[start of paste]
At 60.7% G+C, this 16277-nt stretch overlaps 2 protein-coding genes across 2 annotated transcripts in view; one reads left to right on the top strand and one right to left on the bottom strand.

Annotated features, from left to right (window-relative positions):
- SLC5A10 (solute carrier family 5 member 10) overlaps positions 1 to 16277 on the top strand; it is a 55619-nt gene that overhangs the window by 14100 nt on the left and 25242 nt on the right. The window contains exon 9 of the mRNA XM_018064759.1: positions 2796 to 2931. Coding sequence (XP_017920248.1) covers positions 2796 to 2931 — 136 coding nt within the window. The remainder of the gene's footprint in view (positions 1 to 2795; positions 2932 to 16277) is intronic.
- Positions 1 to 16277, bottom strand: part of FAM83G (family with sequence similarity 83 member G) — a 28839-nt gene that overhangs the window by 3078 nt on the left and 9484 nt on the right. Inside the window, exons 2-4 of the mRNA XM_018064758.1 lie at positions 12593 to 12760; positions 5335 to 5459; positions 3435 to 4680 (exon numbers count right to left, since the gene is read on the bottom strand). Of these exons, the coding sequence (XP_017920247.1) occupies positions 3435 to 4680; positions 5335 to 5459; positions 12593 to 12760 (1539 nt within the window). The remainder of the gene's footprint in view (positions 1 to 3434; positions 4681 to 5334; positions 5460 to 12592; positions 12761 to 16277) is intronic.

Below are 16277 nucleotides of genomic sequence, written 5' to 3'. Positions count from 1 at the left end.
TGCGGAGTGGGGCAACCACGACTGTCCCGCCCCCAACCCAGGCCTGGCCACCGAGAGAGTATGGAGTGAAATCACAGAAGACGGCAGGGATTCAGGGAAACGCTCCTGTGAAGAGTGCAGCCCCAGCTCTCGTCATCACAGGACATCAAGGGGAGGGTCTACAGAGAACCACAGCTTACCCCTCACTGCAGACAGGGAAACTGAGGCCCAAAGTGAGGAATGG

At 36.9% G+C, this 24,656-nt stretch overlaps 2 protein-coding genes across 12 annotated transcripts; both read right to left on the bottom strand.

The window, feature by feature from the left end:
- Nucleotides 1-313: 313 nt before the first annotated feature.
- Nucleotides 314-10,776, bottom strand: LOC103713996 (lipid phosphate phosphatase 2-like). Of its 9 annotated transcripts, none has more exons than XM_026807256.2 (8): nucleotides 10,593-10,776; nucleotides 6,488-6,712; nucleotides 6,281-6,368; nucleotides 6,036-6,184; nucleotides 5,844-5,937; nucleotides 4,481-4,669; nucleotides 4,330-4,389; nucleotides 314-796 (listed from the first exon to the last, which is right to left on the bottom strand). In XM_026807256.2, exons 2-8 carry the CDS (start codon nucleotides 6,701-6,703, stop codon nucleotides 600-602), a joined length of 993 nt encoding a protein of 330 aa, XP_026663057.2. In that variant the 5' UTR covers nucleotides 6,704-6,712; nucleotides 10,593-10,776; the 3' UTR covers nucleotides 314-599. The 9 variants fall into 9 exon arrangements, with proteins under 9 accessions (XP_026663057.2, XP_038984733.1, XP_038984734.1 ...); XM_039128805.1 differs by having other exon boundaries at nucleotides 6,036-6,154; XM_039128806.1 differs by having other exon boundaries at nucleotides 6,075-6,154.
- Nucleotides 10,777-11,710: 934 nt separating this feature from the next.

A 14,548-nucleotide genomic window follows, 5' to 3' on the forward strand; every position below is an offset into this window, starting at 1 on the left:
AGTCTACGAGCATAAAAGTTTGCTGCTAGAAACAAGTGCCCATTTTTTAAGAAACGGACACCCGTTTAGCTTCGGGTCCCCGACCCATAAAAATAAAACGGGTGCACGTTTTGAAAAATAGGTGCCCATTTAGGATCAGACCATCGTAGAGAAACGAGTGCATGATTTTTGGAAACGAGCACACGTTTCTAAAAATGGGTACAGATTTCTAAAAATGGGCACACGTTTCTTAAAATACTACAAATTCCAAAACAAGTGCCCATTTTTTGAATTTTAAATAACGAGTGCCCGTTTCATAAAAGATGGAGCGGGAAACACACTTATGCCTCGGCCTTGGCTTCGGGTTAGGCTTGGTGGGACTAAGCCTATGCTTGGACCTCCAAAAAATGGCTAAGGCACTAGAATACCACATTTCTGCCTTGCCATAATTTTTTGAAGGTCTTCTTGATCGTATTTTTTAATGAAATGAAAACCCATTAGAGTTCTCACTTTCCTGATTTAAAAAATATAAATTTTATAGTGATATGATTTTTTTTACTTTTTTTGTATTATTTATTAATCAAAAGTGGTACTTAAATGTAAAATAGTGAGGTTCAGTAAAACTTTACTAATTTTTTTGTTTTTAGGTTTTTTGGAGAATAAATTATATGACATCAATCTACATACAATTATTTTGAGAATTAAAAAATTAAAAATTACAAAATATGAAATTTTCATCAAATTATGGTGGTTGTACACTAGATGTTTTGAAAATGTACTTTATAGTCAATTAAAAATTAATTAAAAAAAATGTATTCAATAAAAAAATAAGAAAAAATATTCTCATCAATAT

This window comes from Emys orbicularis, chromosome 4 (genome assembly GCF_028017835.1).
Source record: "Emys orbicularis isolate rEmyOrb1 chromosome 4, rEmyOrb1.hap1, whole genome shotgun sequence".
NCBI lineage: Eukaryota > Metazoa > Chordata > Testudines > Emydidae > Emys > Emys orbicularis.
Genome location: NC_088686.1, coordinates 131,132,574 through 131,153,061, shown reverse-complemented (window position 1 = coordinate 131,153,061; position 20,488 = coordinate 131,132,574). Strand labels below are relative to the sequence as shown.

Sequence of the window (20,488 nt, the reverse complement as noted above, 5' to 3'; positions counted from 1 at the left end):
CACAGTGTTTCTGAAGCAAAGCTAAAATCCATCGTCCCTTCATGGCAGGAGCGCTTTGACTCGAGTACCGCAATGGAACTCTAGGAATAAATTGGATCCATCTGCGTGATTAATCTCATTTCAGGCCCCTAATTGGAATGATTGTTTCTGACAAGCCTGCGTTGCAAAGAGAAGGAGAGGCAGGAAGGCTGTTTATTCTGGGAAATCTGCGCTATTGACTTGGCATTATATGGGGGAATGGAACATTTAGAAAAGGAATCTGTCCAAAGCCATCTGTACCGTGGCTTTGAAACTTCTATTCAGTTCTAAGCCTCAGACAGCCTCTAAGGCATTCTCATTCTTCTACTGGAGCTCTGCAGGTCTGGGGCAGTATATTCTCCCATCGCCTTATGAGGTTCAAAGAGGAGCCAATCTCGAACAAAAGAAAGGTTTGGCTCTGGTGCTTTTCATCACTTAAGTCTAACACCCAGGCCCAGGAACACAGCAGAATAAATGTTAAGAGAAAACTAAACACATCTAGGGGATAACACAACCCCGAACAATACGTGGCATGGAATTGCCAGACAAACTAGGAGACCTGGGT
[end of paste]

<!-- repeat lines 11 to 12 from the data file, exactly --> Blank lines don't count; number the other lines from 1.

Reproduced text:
- Nucleotides 10,777-11,710: 934 nt separating this feature from the next.

A 14,548-nucleotide genomic window follows, 5' to 3' on the forward strand; every position below is an offset into this window, starting at 1 on the left: